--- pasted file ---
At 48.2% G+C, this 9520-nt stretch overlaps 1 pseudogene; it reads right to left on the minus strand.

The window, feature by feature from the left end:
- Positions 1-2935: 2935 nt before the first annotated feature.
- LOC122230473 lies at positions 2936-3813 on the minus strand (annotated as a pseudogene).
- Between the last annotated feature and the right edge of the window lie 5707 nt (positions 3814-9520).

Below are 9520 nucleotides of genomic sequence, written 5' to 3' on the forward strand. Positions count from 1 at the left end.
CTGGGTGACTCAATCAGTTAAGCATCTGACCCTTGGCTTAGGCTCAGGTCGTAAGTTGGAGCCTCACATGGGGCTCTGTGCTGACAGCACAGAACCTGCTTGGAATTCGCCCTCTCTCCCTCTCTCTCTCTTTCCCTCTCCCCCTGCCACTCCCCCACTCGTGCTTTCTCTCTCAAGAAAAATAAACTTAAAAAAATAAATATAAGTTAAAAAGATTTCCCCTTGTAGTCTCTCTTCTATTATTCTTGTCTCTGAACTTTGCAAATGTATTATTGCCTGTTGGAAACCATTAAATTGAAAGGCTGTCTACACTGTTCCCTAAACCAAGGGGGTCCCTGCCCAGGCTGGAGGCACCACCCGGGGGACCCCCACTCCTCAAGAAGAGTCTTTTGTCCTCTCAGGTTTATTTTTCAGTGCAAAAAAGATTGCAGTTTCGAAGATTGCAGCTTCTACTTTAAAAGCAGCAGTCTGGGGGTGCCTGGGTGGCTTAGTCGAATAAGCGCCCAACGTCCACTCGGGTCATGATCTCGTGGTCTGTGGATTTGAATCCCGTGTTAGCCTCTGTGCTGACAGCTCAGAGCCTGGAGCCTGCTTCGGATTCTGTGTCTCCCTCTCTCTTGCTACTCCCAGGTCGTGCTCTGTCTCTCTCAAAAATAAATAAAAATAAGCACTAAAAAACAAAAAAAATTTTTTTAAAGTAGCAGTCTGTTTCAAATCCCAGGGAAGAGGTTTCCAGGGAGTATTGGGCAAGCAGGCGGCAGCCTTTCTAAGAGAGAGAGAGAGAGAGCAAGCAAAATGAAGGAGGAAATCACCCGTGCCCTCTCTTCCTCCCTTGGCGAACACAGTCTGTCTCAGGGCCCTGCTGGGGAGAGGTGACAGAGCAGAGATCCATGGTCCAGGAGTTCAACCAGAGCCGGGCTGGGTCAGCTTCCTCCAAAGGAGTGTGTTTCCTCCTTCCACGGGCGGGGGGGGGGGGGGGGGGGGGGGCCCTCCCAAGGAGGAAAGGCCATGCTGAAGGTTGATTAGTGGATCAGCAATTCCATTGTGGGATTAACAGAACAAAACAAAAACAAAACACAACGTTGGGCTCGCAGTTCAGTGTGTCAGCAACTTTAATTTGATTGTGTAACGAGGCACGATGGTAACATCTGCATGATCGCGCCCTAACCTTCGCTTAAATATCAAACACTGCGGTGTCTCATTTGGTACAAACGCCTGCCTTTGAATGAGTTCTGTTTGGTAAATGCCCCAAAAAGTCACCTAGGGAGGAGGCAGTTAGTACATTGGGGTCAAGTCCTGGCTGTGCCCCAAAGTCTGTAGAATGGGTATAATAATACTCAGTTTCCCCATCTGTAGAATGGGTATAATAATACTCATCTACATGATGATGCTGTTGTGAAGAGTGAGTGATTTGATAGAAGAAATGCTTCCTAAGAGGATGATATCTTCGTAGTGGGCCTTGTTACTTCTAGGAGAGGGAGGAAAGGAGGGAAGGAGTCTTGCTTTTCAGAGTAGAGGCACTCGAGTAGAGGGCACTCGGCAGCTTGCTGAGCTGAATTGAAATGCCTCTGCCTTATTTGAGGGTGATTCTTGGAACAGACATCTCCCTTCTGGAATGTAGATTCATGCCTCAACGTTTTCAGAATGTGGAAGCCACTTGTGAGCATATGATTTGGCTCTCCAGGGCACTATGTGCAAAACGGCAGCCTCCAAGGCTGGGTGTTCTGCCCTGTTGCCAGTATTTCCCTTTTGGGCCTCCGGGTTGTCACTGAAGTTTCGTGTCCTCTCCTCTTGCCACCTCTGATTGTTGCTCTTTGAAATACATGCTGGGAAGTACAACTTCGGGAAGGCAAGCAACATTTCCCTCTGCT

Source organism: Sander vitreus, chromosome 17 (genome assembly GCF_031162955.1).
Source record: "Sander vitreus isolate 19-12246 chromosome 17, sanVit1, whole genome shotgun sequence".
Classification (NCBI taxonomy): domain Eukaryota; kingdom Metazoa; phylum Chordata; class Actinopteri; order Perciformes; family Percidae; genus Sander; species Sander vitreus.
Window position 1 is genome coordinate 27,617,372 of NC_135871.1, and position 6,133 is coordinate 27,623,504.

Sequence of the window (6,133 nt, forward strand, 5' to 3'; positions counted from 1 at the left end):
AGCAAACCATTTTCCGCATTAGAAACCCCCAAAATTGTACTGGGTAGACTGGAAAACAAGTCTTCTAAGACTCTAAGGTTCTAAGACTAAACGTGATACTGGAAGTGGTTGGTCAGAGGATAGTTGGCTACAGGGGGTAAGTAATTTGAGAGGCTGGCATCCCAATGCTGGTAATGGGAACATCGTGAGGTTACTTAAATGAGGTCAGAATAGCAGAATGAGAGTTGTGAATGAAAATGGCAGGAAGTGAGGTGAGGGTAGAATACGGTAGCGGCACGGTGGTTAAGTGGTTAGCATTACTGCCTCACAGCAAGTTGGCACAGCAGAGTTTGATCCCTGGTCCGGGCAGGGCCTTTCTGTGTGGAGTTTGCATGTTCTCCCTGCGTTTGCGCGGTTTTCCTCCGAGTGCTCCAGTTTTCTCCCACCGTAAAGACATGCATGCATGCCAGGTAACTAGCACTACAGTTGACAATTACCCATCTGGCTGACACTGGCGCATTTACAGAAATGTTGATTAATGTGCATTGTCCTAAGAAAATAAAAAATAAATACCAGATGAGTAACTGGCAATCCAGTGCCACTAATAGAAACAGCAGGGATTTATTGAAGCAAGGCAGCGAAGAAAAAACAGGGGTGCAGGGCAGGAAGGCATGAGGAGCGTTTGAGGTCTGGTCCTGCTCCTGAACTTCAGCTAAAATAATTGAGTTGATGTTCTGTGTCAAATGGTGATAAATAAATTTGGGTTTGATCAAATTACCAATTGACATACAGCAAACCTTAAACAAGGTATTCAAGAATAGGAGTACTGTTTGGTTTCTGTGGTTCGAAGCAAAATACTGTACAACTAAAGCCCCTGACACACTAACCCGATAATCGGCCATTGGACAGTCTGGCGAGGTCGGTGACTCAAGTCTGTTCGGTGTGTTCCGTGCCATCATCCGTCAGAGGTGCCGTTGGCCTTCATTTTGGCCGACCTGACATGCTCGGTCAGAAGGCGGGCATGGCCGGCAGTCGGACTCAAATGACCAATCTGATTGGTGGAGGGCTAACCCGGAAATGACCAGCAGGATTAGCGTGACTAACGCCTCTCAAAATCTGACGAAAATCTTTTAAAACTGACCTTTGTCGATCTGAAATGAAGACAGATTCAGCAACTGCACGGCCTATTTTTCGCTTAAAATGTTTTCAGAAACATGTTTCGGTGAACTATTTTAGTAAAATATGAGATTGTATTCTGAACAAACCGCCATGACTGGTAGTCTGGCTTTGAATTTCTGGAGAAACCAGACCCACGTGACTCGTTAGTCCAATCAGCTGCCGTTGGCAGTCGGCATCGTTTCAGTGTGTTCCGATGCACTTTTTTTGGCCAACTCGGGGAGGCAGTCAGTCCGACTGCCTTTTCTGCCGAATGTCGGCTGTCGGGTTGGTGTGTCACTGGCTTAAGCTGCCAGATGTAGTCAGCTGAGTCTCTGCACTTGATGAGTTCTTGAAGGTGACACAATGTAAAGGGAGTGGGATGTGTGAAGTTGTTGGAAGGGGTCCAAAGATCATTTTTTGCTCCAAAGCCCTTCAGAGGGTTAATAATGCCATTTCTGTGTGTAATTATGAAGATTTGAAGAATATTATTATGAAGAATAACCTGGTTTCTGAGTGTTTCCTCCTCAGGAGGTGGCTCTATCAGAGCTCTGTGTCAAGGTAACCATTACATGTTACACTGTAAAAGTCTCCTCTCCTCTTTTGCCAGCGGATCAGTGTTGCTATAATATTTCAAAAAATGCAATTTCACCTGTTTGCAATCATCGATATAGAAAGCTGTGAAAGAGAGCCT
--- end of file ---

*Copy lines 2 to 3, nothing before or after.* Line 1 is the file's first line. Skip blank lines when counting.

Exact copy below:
The window, feature by feature from the left end:
- Positions 1-2935: 2935 nt before the first annotated feature.